“The protester must be made aware that their freedom to express their grievances must not interfere with our freedom to conduct our life and daily activities”.
But if we come to work, and the boss calls us into the office, and informs us we’re terminated, doesn’t this “interfere with our freedom?” If a mortgage company fraud-closes our home, doesn’t this “interfere with our freedom?” If the cops close down a subway station in order to entrap OWS protesters, does not this interfere, not only with the protesters’ freedom, but with ours, when we planned to get off at that stop in order to get to work on time?
Don’t Julia and Brad “interfere with our freedom” when they block off a street to make a lighthearted romantic movie about Rich People In Love? Big studios can afford the investments, donations, and naked kickbacks that are in reality required to make a movie on location. Small film-makers often have to film guerrilla-style.
Doesn’t Ed Norton “interfere with our freedom” when he and his mates use a high tech, high power Roto Rooter to engage in months long projects, the purpose of which they never explain, of excavation, tunneling, and for all we know, archeology?
["Hey lookit what I found today Ralphie Boy"].
Note for you young whippersnappers, that’s not “Ed Norton” the skinny actor it is “Ed Norton” as played by actor Art Carney, Ralph Kramden/Jackie Gleason’s sidekick in the old TV series which inspired, if that’s the word, the Flintstones. You know. The Flintstones. Yabba, dabba, doo. Oh never mind.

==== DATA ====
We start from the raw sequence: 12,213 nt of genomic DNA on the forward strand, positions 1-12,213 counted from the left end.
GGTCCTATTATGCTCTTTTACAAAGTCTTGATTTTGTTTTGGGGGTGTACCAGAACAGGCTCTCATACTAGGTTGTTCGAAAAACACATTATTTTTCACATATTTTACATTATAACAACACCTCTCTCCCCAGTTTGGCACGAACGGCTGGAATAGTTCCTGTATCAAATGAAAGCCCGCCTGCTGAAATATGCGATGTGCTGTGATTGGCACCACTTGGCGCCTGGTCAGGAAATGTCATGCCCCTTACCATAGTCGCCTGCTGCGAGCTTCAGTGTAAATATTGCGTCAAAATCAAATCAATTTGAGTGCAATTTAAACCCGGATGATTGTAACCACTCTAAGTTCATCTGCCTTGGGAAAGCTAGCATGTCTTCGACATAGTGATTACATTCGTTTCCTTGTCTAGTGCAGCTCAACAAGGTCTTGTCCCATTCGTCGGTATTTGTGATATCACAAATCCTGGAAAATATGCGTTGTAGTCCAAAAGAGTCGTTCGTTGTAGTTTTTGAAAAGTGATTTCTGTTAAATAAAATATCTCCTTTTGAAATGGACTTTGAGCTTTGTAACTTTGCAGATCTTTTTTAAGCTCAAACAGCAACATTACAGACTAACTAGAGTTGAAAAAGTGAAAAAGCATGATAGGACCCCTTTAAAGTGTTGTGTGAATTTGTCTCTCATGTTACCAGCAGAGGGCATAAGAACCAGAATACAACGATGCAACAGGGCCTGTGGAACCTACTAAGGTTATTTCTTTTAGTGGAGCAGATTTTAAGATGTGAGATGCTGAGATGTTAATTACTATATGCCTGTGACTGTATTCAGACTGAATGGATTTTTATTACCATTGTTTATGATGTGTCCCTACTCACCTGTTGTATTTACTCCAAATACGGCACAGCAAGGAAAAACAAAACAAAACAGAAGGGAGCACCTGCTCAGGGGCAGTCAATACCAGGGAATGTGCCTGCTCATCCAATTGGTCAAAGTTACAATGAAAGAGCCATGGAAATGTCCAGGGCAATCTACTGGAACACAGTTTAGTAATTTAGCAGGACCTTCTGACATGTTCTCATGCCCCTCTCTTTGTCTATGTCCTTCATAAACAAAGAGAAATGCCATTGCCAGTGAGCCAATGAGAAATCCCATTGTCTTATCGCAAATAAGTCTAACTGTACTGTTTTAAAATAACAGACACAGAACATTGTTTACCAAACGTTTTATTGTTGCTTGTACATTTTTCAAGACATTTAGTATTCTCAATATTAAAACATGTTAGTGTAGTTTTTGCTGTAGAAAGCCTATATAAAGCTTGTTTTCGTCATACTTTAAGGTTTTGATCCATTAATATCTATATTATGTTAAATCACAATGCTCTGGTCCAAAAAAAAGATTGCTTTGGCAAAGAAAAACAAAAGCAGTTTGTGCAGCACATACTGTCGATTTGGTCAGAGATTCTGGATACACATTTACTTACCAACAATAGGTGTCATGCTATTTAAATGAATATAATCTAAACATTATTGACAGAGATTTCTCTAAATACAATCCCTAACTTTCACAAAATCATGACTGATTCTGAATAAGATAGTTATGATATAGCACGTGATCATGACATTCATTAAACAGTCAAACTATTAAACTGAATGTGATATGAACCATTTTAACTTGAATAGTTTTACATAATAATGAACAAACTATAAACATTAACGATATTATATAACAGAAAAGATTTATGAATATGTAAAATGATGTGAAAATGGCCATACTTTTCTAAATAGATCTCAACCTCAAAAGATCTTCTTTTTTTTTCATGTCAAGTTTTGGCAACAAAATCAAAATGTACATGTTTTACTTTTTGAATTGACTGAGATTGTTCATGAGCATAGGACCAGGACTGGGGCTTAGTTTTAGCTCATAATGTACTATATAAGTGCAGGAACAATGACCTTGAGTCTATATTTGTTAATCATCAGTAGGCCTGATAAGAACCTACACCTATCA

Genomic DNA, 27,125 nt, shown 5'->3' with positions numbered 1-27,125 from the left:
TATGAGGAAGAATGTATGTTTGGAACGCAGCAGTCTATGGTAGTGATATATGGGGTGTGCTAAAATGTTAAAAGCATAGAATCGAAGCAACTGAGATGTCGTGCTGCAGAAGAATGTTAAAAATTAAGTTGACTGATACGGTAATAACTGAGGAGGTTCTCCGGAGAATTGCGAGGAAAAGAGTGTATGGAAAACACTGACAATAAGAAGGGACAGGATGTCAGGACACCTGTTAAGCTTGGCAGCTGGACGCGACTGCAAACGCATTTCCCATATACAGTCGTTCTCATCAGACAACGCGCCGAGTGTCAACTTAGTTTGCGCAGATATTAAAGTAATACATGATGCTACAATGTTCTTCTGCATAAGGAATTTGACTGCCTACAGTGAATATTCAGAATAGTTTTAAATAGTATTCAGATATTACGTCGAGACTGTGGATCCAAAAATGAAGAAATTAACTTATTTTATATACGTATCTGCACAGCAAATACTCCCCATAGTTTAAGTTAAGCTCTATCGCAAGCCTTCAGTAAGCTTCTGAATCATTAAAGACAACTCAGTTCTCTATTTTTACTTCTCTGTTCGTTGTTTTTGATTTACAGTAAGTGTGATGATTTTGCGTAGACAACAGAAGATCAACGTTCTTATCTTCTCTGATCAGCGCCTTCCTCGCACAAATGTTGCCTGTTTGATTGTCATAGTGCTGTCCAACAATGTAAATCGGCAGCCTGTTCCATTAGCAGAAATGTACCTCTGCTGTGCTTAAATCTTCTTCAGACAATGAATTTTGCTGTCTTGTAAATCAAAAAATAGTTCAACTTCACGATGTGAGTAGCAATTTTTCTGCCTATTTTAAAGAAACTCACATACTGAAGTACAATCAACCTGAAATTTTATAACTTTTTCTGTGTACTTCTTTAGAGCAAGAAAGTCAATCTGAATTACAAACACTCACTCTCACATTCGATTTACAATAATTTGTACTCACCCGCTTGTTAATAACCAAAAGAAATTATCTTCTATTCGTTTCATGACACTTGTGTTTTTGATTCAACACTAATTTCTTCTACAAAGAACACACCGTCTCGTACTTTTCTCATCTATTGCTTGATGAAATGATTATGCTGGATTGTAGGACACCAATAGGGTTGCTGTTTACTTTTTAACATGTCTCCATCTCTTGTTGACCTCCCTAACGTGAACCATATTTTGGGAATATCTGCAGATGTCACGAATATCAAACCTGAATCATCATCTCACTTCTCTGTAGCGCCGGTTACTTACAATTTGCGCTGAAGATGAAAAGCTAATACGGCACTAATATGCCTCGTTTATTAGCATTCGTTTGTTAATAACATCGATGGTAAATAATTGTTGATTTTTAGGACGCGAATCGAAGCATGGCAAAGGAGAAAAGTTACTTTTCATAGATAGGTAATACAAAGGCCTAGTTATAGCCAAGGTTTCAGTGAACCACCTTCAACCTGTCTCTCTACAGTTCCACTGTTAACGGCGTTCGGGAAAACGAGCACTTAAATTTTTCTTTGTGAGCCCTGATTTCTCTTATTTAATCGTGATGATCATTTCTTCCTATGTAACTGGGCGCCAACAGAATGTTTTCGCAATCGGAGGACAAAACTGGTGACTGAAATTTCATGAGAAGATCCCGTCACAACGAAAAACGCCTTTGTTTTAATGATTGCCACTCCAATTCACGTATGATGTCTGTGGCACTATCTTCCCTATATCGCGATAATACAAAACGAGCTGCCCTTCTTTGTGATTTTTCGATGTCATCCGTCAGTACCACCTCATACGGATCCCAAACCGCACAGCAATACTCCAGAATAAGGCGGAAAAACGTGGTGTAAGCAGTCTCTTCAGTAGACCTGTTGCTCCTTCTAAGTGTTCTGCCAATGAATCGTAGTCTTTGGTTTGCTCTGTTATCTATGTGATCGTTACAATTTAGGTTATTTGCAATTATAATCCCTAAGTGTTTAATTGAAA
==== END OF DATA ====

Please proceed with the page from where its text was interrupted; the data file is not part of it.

Like Hamlet’s father in the old play, Ed Norton and his mates may be worthy pioneers, tunneling under the earth; but they never explain why they make such noise.
Of course, the City “interferes with our freedom” in countless ways. There are eight million ways in which we are discombobulated in da Naked City.
Comes now Occupy Wall Street. Gee, how are they any different, and in many ways are they not rather an improvement? For one thing, their women are more attractive than the fat tourists. Their music and drumming overcomes the Cacophony and Pandaemonium. They would mount the Merrill Lynch Bull (that symbol of society become second nature: that Golden Calf which we must perforce worship) in a dancer’s gesture.
Edward G. Nilges, Occupy Wall Street, or, Something is Afoot. Pencil, pen, Conte, fuser, Gimp, 20 Nov 2011.
Our children love the OWSers because they smile and dance even as our children love the annual Gay parade even though our children statistically won’t turn out gay, and if they do, God love them, as we Irish say.
Why and how is OWS singled out for special censure?
I will tell you by way of a digression on my former business: software development. In that racket there was a strange abstraction, the “user”. The “user” was invoked as a sort of deus or daemon *ex machina* by people in meetings any time a manager, or incompetent developer, felt mentally challenged. He would then call and cry, formulaically, ritualistically, “but da User don’t give a rat’s ass ’bout all dat”.
It was never clear who da User was; Dutch computer scientist Edsger Dijkstra noticed that when that word, “the User” appeared in texts translated to his language, it was itself left untranslated as in “gewoort behoove sind der User gemootlikeit” or something (don’t try to back-translate, I don’t know Dutch: that’s pig Dutch, makemup Dutch).
This is because in a corporation power is mobile and you never know where it alights, therefore what we MEANT by “da User” was an abstraction, the solution to an inequality: He Who Must Be Obeyed Because He Has Minimal Intelligence, Minimal Compassion, Minimal Taste, and Maximal Power. Or, in the rare case of a Carly Fiorina, She Who Must Be Obeyed, etc.
In a city, He Who Must Be Obeyed is this abstraction. He Who May Be Brutalized is the solution to the reverse equation, and if you want to be He (or She) Who May Be Brutalized, be smart, subaltern and fight back.
Thank you for your attention.